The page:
By Oliver Conway
The flu outbreak of 1918 killed an estimated 50 million people
Survivors of the devastating 1918 influenza pandemic are still protected from the virus, according to researchers in the US.
American scientists found that people who lived through the outbreak can still produce antibodies that kill the deadly strain of the H1N1 flu.
The study, published in the journal Nature, could help develop emergency treatments for future outbreaks.
The Spanish flu outbreak of 1918 killed an estimated 50 million people.
Some experts say it was the most devastating epidemic in history, affecting even healthy adults.
Scientists do not fully understand why it was so lethal - but they fear a new pandemic, once again triggered by bird flu, could be just as deadly.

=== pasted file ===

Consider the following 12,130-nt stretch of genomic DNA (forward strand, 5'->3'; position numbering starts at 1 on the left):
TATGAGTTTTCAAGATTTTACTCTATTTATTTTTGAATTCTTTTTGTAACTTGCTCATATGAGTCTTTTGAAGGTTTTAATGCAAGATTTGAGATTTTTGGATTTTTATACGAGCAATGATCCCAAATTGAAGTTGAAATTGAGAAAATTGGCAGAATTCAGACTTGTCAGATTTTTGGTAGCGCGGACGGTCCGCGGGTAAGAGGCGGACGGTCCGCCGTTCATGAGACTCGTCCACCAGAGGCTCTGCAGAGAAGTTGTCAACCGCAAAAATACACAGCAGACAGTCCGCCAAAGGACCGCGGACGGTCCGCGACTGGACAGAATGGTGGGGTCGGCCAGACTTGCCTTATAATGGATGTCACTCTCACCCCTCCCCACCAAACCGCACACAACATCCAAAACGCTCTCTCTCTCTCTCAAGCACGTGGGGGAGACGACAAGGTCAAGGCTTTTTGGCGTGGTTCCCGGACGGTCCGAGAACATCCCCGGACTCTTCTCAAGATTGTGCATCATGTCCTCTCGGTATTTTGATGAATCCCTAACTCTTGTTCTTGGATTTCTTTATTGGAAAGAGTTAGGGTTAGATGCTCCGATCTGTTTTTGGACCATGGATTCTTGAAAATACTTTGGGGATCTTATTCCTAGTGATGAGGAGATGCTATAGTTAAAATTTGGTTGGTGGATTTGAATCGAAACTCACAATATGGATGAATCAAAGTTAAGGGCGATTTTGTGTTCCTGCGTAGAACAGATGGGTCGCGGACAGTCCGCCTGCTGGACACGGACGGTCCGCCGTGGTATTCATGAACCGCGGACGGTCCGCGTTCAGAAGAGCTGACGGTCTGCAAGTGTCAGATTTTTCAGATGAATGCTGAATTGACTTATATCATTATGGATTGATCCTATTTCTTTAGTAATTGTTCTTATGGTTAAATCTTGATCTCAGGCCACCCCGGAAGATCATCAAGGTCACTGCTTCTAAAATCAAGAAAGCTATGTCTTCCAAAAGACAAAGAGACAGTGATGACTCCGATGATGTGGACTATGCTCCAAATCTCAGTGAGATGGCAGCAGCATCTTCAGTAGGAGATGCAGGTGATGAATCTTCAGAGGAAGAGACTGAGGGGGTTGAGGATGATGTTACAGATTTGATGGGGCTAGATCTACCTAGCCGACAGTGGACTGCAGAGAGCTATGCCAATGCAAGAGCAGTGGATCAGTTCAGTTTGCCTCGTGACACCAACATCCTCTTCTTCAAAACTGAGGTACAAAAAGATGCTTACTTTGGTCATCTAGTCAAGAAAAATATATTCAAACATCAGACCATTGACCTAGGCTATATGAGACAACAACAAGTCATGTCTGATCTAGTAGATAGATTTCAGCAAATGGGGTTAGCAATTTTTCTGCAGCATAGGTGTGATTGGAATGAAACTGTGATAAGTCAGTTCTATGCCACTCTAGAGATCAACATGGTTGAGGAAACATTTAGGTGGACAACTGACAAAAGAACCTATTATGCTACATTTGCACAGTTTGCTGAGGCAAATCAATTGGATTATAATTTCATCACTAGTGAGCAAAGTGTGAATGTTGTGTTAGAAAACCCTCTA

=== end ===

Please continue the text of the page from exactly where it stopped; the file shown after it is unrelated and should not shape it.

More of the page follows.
But now researchers have come up with a new way of tackling such an outbreak.
They studied 32 people who lived through the 1918 flu, and found all still had antibodies in their blood to destroy the virus.
Some of the volunteers - aged from 91 to 101 - even had the cells which produce the antibodies.
The researchers used the antibodies to cure infected mice - showing, they said, that 90 years on, the survivors of the epidemic were still protected.
The antibodies were particularly powerful - so that only a small amount was needed to kill off the virus.
Dr James Crowe, of Vanderbilt University, who helped lead the study, said similar antibodies could be developed to destroy new strains of bird flu.